Marines ban amphibious assault vehicles from deployments, waterborne training following 2020 tragedy
'AAVs will only return to operating in the water if needed for crisis response.'
Nearly 17 months after a training accident that cost the lives of eight Marines and one sailor, the Marine Corps has announced that it will no longer include its aging fleet of amphibious assault vehicles for regularly scheduled deployments or use the vehicles for waterborne training.
“AAVs will only return to operating in the water if needed for crisis response,” Marine Corps spokesman Maj. Jim Stenger said on Wednesday. “This decision was made in the interest of the long-term health of the amphibious vehicle programs and future capabilities. The AAV will continue to operate on land; 76% of its tasks are land-based. In doing so, we reserve the capability to reverse this decision should the need arise.”
The decision comes after one of the vehicles sank off San Clemente Island, California, on July 30, 2020, marking the deadliest training accident involving an amphibious assault vehicle in the Marine Corps’ history.
A subsequent investigation found that the vehicles that had been assigned to the platoon involved with the exercise were in “horrible conditions.” Moreover, most of the Marine Corps’ fleet of decades’ old amphibious assault vehicles failed an inspection following the accident.
“The Marine Corps stands by the efficacy of the recommendations that came from the multiple investigations into the AAV mishap from the summer of 2020, and with those recommendations implemented and sustained, the AAV is a safe and effective vehicle for amphibious operations,” Stenger said.
However, the vehicles have earned a reputation among Marines as death traps that are notoriously hard to get out of quickly. The vehicles are also older than most of the Marines who ride in them. The amphibious assault vehicle that sank in 2020 had been built 36 years earlier.
Investigators also found serious shortfalls in training and readiness leading up to the exercise off San Clemente Island. Eight of the service members who died in the accident had not been trained how to get out of a submerged vehicle.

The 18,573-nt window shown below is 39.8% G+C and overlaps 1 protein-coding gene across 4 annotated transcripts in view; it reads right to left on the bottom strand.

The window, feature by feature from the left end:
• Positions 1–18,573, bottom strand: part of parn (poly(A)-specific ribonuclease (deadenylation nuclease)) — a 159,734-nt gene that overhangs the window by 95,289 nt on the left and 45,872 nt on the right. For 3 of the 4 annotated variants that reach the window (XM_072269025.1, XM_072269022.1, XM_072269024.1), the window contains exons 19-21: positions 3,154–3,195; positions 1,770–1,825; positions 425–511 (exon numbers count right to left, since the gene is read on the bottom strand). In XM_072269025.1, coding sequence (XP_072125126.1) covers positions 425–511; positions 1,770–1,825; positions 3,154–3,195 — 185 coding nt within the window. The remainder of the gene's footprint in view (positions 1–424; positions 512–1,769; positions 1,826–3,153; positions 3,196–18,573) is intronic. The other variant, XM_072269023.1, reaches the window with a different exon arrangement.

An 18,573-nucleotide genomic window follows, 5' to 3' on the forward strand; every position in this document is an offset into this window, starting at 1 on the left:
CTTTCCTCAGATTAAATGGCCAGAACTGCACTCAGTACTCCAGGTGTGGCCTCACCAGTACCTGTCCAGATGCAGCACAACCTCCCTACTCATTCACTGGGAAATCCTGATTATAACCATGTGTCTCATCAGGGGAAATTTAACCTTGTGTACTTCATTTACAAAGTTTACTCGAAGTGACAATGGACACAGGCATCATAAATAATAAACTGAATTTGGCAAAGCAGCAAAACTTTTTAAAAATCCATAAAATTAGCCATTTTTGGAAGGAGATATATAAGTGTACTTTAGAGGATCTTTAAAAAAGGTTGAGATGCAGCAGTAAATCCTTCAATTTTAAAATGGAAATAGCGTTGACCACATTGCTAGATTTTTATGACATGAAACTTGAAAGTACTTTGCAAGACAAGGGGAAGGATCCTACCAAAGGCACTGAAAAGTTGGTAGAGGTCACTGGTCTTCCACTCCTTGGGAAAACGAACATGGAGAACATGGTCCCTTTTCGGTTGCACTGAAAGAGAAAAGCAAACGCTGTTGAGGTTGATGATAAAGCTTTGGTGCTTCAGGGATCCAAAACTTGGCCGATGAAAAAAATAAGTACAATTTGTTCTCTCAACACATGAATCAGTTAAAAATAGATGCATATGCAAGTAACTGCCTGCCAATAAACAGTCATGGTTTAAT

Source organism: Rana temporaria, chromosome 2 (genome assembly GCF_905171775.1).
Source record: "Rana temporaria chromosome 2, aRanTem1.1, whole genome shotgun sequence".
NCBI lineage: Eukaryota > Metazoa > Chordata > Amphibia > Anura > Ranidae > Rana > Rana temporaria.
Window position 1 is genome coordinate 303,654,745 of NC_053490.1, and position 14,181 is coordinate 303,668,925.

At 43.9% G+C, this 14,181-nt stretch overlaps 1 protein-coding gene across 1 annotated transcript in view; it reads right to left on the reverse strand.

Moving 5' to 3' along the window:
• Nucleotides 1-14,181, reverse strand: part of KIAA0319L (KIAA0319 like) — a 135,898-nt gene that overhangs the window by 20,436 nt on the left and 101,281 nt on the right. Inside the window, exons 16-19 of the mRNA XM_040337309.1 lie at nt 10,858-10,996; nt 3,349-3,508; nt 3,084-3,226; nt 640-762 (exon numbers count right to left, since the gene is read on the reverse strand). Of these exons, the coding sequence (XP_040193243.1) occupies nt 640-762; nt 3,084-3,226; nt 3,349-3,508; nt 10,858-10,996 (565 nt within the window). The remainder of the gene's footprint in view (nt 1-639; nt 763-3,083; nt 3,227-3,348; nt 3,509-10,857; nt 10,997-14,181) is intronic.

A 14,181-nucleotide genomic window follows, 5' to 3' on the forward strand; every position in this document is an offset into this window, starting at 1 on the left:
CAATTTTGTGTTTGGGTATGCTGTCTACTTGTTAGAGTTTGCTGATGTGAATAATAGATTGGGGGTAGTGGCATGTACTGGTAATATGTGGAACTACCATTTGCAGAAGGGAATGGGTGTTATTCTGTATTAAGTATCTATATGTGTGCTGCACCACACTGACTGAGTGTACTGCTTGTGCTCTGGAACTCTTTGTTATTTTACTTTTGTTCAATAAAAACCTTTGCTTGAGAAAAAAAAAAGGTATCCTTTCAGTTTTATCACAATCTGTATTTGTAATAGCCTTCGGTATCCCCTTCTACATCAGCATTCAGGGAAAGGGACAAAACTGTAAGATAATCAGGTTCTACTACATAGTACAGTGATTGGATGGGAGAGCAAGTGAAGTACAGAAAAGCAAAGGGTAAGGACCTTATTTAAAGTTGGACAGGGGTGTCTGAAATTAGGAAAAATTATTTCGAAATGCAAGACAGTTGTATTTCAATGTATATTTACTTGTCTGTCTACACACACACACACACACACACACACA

Ultimately, the Marine Corps fired its former Inspector General, Gen. Robert Castellvi, who was commander of the 1st Marine Division prior to the accident. The command investigation into the incident found that Castellvi was partially responsible for the disaster by not ensuring that all of his Marines and sailors had completed training for how to escape from a submerged vehicle before they joined the 15th Marine Expeditionary Unit.
The investigation also noted that Castellvi had not conducted a Marine Corps Combat Readiness Evaluation prior to the accident that may have revealed the training and readiness problems that were later uncovered.
Col. Christopher Bronzi, formerly head of the 15th Marine Expeditionary Unit, was also fired in the aftermath of the accident, as was Lt. Col. Michael J. Regner, formerly commander of 1st Battalion, 4th Marine Regiment.
The Marine Corps is in the process of replacing amphibious assault vehicles with Amphibious Combat Vehicles by 2028. Unfortunately, even these newer vehicles can be difficult to evacuate in an emergency.
At the moment, the Marine Corps has suspended using Amphibious Combat Vehicles in waterborne operations while it fixes a problem with the vehicle’s towing mechanism, Stenger sand on Wednesday.
“We expect that issue to be resolved soon and for ACVs to return to the water early in the New Year,” Stenger said.
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